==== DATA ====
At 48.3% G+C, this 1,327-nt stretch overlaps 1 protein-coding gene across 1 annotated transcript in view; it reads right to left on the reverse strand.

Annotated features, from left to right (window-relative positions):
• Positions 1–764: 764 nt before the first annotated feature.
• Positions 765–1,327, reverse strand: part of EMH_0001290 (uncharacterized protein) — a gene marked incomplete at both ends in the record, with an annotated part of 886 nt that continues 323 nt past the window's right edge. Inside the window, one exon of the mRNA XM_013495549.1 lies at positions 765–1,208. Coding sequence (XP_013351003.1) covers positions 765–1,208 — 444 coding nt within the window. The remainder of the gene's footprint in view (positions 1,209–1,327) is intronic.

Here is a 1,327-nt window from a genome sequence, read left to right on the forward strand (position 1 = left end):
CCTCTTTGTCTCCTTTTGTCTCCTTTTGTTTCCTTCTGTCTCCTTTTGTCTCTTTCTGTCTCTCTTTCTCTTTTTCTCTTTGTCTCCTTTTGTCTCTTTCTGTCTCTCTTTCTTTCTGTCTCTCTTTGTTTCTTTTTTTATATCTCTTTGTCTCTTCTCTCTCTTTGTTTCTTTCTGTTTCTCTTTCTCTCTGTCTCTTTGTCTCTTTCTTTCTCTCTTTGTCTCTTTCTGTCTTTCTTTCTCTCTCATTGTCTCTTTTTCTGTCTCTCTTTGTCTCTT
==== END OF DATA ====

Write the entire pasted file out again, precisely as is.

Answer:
At 48.3% G+C, this 1,327-nt stretch overlaps 1 protein-coding gene across 1 annotated transcript in view; it reads right to left on the reverse strand.

Annotated features, from left to right (window-relative positions):
• Positions 1–764: 764 nt before the first annotated feature.
• Positions 765–1,327, reverse strand: part of EMH_0001290 (uncharacterized protein) — a gene marked incomplete at both ends in the record, with an annotated part of 886 nt that continues 323 nt past the window's right edge. Inside the window, one exon of the mRNA XM_013495549.1 lies at positions 765–1,208. Coding sequence (XP_013351003.1) covers positions 765–1,208 — 444 coding nt within the window. The remainder of the gene's footprint in view (positions 1,209–1,327) is intronic.

Here is a 1,327-nt window from a genome sequence, read left to right on the forward strand (position 1 = left end):
CCTCTTTGTCTCCTTTTGTCTCCTTTTGTTTCCTTCTGTCTCCTTTTGTCTCTTTCTGTCTCTCTTTCTCTTTTTCTCTTTGTCTCCTTTTGTCTCTTTCTGTCTCTCTTTCTTTCTGTCTCTCTTTGTTTCTTTTTTTATATCTCTTTGTCTCTTCTCTCTCTTTGTTTCTTTCTGTTTCTCTTTCTCTCTGTCTCTTTGTCTCTTTCTTTCTCTCTTTGTCTCTTTCTGTCTTTCTTTCTCTCTCATTGTCTCTTTTTCTGTCTCTCTTTGTCTCTT